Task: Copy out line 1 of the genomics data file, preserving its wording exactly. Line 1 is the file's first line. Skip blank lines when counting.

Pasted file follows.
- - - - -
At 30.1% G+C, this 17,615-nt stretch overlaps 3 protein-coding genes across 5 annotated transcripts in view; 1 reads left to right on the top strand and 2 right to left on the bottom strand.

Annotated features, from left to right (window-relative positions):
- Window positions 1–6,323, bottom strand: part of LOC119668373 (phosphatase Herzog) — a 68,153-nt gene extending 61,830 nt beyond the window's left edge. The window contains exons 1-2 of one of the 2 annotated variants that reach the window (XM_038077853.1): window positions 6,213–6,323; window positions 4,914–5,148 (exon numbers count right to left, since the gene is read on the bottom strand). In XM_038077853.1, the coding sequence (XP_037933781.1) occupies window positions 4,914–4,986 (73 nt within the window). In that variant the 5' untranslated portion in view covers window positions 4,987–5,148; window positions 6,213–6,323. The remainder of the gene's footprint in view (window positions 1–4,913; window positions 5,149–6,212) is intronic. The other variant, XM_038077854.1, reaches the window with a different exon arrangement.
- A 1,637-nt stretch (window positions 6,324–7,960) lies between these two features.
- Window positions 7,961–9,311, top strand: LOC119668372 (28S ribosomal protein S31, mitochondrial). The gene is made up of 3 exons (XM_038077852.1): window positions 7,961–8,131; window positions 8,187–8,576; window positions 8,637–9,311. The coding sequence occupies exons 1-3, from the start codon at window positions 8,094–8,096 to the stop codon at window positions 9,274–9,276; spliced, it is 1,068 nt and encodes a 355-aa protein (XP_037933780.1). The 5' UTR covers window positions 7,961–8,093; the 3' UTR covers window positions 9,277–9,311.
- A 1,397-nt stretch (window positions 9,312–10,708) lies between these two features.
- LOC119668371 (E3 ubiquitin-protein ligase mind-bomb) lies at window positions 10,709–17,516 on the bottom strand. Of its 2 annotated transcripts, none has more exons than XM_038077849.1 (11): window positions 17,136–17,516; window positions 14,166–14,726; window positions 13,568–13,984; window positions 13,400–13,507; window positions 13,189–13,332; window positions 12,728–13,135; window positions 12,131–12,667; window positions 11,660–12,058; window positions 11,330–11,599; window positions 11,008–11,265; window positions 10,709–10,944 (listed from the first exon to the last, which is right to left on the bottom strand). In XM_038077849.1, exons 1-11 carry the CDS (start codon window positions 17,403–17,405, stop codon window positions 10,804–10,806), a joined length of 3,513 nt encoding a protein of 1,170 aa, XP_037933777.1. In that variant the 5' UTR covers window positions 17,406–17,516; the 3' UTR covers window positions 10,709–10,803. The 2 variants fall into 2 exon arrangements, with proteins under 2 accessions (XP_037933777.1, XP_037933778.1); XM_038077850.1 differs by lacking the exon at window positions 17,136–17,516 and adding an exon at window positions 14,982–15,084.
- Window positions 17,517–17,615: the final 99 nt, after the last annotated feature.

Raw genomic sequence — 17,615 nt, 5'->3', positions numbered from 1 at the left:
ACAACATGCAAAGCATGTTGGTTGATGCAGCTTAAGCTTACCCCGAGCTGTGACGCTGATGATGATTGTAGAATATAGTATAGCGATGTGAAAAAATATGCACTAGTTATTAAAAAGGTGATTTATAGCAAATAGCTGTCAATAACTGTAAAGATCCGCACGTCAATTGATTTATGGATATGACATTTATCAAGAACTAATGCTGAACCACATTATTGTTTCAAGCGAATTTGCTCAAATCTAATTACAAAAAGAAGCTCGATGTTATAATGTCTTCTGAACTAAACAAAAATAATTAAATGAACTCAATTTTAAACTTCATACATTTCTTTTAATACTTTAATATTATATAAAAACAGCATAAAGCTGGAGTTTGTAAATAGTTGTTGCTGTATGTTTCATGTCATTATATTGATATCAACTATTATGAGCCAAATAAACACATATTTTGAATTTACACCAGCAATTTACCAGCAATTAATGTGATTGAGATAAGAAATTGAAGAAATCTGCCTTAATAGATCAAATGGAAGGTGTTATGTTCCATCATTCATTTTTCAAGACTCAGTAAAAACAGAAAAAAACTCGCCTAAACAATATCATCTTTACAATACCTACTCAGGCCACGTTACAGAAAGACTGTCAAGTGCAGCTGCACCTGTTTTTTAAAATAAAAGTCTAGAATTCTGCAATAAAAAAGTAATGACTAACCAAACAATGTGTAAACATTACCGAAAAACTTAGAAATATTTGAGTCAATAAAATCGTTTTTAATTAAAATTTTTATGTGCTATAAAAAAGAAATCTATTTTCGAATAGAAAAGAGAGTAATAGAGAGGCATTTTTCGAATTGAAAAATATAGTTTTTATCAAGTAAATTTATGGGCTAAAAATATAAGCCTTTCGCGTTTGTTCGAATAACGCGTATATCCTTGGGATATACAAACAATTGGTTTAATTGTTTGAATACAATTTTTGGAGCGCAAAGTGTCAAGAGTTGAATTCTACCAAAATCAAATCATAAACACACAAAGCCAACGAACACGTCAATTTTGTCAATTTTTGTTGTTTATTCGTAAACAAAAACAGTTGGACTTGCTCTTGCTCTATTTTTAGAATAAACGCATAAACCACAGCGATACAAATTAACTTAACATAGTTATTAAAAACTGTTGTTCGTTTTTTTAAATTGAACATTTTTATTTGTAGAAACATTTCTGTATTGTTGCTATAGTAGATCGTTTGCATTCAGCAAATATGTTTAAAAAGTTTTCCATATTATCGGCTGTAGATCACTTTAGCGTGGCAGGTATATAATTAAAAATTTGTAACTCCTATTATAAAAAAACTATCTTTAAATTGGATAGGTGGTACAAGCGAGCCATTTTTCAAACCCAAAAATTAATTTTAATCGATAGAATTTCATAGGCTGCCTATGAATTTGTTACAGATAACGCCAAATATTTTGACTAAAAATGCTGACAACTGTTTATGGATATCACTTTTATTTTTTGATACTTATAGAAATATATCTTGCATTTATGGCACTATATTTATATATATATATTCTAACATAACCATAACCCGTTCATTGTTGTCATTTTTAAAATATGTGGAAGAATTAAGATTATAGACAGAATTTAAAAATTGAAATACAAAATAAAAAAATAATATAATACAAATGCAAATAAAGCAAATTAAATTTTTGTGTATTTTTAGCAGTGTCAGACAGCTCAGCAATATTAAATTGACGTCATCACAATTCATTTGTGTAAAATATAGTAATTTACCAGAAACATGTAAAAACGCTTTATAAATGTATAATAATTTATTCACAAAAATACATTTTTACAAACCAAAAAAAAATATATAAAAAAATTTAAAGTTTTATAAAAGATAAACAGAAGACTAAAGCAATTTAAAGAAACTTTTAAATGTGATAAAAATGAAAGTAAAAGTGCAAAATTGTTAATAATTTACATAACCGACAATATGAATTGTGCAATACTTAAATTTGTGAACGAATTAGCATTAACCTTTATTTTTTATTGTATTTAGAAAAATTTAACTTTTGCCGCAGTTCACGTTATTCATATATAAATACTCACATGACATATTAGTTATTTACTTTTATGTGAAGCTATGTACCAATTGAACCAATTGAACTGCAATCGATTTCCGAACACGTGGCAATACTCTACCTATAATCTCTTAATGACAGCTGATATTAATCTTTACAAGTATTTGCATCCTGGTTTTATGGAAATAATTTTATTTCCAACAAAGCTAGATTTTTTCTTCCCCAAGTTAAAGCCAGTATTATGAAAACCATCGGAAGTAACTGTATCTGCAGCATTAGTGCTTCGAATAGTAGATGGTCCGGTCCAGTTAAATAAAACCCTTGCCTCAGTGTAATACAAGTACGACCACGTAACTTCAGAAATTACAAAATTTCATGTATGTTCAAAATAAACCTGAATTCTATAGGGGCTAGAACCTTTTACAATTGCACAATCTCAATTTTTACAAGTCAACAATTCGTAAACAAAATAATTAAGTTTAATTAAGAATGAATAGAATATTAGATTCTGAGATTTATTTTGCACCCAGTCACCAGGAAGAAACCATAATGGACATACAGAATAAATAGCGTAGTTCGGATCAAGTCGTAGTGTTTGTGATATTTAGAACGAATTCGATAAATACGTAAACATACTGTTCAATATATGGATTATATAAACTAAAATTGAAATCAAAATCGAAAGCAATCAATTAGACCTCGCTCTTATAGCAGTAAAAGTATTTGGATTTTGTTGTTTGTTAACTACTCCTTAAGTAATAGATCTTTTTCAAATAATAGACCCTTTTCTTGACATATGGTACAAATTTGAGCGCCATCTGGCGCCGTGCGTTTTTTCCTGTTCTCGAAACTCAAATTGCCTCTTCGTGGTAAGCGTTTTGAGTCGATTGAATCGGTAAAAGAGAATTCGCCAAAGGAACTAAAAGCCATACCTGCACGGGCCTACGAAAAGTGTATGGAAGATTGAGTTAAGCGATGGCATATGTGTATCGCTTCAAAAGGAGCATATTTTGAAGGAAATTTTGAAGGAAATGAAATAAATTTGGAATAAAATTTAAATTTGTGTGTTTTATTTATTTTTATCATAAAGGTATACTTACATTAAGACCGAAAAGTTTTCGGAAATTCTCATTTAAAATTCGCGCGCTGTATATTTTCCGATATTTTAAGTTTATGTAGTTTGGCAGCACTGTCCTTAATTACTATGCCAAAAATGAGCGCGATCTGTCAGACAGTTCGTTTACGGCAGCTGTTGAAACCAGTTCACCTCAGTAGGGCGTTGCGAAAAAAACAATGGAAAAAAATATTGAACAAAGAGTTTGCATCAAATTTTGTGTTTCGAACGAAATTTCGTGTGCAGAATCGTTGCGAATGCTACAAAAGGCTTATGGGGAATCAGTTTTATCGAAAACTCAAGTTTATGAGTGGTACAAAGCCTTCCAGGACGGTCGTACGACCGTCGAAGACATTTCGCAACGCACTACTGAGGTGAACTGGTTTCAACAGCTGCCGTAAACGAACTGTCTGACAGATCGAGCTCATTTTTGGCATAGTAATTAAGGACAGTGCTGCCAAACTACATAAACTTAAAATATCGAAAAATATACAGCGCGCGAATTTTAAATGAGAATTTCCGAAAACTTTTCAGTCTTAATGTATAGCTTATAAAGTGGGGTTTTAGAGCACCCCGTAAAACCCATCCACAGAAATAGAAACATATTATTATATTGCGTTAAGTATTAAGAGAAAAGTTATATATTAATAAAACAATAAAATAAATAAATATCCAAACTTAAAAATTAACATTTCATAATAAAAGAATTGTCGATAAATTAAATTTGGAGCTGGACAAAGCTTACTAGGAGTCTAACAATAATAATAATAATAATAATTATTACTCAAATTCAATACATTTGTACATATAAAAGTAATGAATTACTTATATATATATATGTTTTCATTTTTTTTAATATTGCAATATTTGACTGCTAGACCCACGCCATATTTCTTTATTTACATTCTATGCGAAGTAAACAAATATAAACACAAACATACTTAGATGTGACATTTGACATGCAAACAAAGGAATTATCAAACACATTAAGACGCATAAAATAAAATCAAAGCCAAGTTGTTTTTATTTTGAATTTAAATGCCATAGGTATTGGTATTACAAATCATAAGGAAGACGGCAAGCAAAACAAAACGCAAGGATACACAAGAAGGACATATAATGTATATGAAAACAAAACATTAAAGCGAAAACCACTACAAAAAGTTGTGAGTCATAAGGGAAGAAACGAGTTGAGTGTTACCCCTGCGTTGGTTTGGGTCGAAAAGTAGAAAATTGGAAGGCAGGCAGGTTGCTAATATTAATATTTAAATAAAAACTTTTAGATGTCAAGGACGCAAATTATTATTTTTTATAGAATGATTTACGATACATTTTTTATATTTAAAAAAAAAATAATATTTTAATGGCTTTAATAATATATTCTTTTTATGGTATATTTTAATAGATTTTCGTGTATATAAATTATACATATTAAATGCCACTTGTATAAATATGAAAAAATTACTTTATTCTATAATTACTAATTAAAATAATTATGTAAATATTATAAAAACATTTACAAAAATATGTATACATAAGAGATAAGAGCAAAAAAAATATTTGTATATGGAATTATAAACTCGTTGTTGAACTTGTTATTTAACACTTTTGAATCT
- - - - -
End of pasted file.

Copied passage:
At 30.1% G+C, this 17,615-nt stretch overlaps 3 protein-coding genes across 5 annotated transcripts in view; 1 reads left to right on the top strand and 2 right to left on the bottom strand.